Cleft lip and cleft palate occur in about 1 or 2 of every 1,000 babies born, each year, making it one of the most common major birth defects. Cleft lip and cleft palate are birth defects that affect the upper lip and roof of the mouth. They happen when the tissue that forms the roof of the mouth and upper lip don't join before birth. The problem can range from a small notch in the lip to a groove that runs into the roof of the mouth and nose. This can affect the way the child's face looks. It can also lead to problems with eating, talking and ear infections.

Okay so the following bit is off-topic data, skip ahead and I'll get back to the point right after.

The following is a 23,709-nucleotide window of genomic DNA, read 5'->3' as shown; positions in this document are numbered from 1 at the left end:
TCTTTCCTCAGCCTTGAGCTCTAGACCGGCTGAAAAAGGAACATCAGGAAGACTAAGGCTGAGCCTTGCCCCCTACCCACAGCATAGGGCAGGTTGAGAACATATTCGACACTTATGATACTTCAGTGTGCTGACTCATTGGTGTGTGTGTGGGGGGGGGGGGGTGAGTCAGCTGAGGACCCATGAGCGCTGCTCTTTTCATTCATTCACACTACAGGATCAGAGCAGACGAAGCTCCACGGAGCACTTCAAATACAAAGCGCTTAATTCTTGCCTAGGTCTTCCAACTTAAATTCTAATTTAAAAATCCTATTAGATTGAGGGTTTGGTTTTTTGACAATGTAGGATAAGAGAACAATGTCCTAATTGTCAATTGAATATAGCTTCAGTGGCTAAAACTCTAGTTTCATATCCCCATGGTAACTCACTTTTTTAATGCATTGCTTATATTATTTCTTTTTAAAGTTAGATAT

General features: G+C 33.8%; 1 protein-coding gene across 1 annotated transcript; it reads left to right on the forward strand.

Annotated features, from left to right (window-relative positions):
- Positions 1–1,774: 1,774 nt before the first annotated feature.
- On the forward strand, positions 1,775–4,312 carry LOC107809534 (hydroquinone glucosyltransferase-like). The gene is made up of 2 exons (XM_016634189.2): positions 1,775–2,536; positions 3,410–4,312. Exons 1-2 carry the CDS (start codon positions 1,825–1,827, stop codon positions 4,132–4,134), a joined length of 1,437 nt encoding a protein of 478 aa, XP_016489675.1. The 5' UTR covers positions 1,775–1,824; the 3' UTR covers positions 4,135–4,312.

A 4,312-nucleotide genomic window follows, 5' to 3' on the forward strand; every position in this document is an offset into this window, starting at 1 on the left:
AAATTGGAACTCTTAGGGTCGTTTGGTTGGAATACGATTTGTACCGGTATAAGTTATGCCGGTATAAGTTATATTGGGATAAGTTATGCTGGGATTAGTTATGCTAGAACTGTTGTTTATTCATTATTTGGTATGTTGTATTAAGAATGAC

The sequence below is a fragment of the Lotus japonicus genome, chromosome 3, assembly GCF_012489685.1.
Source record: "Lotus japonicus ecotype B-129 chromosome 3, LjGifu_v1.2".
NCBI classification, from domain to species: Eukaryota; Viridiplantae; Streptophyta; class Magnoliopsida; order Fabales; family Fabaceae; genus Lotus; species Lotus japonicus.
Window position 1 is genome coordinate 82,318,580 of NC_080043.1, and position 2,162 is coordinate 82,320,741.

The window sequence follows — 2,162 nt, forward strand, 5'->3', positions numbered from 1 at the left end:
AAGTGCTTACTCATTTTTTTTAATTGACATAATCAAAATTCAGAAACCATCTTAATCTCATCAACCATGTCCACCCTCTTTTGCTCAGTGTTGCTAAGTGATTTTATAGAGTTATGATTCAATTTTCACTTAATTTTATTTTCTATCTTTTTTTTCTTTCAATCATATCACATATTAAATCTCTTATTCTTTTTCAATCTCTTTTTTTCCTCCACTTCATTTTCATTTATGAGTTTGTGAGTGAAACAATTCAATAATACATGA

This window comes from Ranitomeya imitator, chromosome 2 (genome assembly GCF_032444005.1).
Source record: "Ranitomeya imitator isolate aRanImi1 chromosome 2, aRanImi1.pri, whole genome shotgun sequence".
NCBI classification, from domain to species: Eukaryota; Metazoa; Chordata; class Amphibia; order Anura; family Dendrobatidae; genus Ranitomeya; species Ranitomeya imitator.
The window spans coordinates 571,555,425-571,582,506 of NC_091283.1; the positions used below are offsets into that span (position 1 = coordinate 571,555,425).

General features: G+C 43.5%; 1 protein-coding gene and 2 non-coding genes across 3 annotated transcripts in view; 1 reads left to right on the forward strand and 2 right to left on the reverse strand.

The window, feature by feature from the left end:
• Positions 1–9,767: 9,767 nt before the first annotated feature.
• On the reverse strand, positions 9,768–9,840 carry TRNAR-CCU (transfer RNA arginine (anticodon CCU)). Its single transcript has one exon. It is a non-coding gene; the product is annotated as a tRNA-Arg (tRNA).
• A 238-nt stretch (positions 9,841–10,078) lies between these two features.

The good news is that both cleft lip and cleft palate are treatable. Treatment usually is surgery to close the lip and palate. Sometimes, doctors do this surgery in several stages. Usually the first surgery is within the first 12-18 months of life. With treatment, most children with cleft lip or palate do well.